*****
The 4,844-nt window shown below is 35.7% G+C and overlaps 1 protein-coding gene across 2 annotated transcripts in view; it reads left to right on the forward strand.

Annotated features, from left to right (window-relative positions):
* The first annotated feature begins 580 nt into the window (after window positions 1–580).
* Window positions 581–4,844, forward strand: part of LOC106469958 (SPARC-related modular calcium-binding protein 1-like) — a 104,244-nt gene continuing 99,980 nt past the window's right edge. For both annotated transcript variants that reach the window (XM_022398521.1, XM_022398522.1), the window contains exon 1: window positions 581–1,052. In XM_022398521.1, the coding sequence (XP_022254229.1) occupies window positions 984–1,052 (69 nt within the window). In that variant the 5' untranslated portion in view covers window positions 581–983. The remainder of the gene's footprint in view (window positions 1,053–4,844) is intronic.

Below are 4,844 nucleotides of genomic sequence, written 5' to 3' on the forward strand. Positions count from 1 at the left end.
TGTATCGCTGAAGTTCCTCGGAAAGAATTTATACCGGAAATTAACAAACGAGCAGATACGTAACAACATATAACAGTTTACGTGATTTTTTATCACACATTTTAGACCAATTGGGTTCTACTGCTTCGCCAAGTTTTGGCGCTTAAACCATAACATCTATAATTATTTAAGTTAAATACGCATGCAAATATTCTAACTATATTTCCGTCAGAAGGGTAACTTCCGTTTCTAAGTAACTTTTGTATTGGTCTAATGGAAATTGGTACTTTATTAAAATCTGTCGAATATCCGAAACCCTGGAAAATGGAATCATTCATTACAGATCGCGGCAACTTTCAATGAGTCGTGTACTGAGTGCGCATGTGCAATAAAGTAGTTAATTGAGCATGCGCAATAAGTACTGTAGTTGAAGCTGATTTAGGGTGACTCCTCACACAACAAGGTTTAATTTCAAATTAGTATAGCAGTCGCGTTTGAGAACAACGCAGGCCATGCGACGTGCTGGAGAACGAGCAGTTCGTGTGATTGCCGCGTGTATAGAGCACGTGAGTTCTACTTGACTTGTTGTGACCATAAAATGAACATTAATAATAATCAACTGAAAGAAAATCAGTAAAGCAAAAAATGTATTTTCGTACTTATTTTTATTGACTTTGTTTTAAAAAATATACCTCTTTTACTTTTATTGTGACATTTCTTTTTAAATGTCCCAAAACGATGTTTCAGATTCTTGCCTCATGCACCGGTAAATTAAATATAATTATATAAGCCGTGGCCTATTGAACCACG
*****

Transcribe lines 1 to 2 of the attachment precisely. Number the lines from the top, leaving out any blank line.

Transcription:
The 4,844-nt window shown below is 35.7% G+C and overlaps 1 protein-coding gene across 2 annotated transcripts in view; it reads left to right on the forward strand.

Annotated features, from left to right (window-relative positions):